The first grades are coming out for President-elect Donald Trump — and they're not promising.
According to a poll from Politico/Morning Consult, 46 percent of Americans have a favorable impression of the presidential election winner. As Politico puts it, his popularity "soars," rising 9 points from where they were right before the election.
In a different survey Pew Research Center released the results of its quadrennial post-election survey on Monday — and they were not promising for President-elect Donald Trump.
Perhaps the most ominous news for Trump from the Pew survey is that he received the lowest grades for how he conducted his campaign of any victorious presidential candidate since 1988. Only 30 percent of voters gave him an A or B, compared with 19 percent who gave him a C, 15 percent who gave him a D, and 35 percent who gave him an F.
By contrast, 57 percent of voters gave Barack Obama an A or B after his 2012 reelection campaign, while 75 percent gave him a similar score after his 2008 campaign.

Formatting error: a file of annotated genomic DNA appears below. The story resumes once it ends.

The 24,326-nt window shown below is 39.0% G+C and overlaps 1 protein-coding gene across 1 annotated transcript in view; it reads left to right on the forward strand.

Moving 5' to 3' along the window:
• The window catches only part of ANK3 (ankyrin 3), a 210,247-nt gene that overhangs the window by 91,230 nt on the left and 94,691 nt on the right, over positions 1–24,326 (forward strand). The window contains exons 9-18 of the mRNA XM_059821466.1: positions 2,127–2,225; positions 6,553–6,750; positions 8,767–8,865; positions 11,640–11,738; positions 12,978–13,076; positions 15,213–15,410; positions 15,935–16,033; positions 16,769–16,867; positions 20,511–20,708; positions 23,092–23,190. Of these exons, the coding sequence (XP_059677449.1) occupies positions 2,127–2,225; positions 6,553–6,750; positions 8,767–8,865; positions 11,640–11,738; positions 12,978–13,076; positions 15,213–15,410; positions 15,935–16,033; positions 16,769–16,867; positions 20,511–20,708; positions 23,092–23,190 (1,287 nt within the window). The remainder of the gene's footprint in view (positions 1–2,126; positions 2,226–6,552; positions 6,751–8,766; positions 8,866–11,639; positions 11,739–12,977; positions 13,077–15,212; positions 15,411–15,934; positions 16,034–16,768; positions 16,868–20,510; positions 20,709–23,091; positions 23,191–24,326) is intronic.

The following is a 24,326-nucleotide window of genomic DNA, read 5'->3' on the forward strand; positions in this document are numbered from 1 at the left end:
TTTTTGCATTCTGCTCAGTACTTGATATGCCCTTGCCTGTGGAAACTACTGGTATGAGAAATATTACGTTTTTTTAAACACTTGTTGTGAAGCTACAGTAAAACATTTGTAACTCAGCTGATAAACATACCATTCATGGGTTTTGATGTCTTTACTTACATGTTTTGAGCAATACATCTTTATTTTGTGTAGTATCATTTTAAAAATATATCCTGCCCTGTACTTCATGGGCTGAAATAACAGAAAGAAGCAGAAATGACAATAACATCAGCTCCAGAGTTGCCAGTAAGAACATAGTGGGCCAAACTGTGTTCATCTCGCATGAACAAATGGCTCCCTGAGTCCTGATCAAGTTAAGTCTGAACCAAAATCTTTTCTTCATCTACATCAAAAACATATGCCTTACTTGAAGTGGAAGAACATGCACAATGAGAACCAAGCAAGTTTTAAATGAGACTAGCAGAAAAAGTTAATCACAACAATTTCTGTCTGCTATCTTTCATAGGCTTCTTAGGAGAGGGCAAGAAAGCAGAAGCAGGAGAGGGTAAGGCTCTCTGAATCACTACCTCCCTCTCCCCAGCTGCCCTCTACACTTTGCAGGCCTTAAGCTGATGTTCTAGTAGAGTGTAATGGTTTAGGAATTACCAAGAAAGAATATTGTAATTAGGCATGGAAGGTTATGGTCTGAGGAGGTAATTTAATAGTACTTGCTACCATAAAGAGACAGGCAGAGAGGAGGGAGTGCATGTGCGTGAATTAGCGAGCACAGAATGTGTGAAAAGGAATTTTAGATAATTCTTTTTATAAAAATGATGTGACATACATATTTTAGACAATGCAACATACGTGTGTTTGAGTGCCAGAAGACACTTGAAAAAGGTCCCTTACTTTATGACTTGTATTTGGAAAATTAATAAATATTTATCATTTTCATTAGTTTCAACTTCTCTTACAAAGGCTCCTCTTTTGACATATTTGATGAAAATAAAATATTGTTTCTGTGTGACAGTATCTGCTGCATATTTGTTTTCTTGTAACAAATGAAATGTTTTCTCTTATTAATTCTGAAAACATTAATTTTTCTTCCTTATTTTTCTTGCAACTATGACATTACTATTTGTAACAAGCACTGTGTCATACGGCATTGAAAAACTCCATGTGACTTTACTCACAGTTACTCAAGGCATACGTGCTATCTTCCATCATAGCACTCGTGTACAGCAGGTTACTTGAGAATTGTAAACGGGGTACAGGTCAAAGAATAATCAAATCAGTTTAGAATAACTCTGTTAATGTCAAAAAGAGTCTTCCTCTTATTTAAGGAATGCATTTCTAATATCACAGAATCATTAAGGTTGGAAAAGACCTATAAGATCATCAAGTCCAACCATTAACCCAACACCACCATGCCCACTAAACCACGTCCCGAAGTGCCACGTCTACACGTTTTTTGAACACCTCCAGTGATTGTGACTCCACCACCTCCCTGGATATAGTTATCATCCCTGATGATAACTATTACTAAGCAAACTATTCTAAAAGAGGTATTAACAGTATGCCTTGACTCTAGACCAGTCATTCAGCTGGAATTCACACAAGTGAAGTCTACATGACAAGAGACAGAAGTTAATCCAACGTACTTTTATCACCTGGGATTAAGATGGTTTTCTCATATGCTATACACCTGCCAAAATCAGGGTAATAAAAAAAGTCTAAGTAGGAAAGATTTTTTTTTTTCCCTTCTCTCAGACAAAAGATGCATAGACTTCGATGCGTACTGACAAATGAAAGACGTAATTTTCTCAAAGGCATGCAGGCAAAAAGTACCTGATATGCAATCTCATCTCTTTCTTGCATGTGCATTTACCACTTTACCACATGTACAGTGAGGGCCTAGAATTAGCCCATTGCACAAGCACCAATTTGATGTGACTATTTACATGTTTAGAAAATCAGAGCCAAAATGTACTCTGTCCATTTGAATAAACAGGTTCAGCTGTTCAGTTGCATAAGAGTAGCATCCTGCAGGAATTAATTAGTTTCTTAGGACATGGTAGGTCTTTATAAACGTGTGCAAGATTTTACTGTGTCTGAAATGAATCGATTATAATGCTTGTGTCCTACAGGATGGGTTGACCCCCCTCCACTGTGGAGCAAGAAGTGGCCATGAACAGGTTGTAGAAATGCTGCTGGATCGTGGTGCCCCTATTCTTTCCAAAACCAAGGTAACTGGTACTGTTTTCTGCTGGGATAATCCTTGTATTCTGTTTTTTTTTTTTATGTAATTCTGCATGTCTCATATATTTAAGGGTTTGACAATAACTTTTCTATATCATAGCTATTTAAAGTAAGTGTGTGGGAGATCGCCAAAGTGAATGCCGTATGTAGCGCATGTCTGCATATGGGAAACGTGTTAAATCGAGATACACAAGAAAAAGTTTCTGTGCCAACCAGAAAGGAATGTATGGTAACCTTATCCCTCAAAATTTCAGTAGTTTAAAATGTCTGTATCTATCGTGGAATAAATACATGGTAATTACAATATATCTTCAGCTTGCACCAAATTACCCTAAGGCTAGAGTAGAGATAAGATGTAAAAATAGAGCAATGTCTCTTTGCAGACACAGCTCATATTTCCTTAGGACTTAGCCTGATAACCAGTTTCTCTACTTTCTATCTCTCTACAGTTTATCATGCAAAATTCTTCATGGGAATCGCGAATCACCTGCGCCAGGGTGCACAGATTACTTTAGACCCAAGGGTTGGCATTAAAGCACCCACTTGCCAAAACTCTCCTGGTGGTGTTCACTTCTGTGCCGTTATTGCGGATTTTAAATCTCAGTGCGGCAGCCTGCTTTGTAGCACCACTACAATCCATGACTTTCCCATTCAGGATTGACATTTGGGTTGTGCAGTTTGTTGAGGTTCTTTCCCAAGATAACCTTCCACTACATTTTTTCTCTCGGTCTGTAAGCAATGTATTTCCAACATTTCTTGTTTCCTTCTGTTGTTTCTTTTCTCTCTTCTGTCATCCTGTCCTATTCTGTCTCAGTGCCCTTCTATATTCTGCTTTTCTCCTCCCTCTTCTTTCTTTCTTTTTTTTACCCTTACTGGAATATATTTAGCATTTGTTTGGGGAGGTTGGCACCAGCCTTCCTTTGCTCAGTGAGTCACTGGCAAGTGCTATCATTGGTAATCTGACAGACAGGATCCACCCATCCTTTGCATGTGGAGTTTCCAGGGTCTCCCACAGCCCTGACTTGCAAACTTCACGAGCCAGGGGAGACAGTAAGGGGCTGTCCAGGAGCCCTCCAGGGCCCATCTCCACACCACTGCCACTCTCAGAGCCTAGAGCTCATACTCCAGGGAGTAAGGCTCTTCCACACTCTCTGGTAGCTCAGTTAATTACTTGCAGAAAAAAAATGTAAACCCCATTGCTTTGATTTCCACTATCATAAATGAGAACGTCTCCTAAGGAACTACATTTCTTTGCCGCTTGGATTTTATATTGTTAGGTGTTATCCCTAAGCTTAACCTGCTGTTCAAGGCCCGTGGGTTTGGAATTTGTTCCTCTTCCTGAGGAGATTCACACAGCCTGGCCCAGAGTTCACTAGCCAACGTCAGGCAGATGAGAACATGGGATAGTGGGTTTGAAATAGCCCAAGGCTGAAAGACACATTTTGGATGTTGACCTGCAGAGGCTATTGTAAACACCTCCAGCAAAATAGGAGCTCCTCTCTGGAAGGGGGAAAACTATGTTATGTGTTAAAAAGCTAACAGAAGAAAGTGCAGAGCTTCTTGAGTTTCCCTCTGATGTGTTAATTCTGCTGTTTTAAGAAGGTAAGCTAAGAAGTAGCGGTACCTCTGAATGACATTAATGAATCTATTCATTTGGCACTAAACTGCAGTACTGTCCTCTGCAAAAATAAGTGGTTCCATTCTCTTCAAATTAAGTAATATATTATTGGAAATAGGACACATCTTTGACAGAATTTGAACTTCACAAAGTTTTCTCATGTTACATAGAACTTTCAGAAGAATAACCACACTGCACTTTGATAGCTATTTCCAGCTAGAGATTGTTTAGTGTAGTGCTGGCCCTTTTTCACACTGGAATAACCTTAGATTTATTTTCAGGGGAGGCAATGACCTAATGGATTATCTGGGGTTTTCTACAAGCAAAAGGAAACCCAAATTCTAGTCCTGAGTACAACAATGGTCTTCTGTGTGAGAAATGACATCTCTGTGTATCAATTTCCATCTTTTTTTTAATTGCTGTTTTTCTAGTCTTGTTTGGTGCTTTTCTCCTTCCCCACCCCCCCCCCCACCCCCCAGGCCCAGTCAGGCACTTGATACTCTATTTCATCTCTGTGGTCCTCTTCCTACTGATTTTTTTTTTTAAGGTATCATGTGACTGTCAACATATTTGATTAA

Indeed, for the first time in the history of Pew's post-election surveys, more voters gave the losing candidate a higher grade than they did the winning one. Hillary Clinton received a 43 percent mark in the A or B column, which is comparable to Mitt Romney's 44 percent from the 2012 election.
Voters are somewhat more optimistic about the success of Trump's upcoming term, although opinions are predictably polarized based on partisan allegiances. While 56 percent of voters expect Trump to succeed (9 points lower than expectations for Obama in 2008, 67 percent), that number is inflated by the fact that 97 percent of Trump's supporters believe his first term will be successful. Two-thirds of Clinton supporters — 76 percent — believe he will be unsuccessful.
This polarization could be found across the board in terms of voters' attitudes toward Trump. While 96 percent of Trump voters say that his election makes them feel hopeful and 74 percent say it makes them feel proud, only 7 percent of Clinton supporters say it makes them feel hopeful and only 1 percent say it makes them feel proud. Overall, 51 percent of voters feel hopeful after his election and 36 percent feel proud.
If there was one point of agreement, it was that people were surprised Trump was elected at all. 87 percent of Clinton supporters and 60 percent of Trump supporters said they were surprised by his victory, with 73 percent of all voters saying they were taken off guard by the results.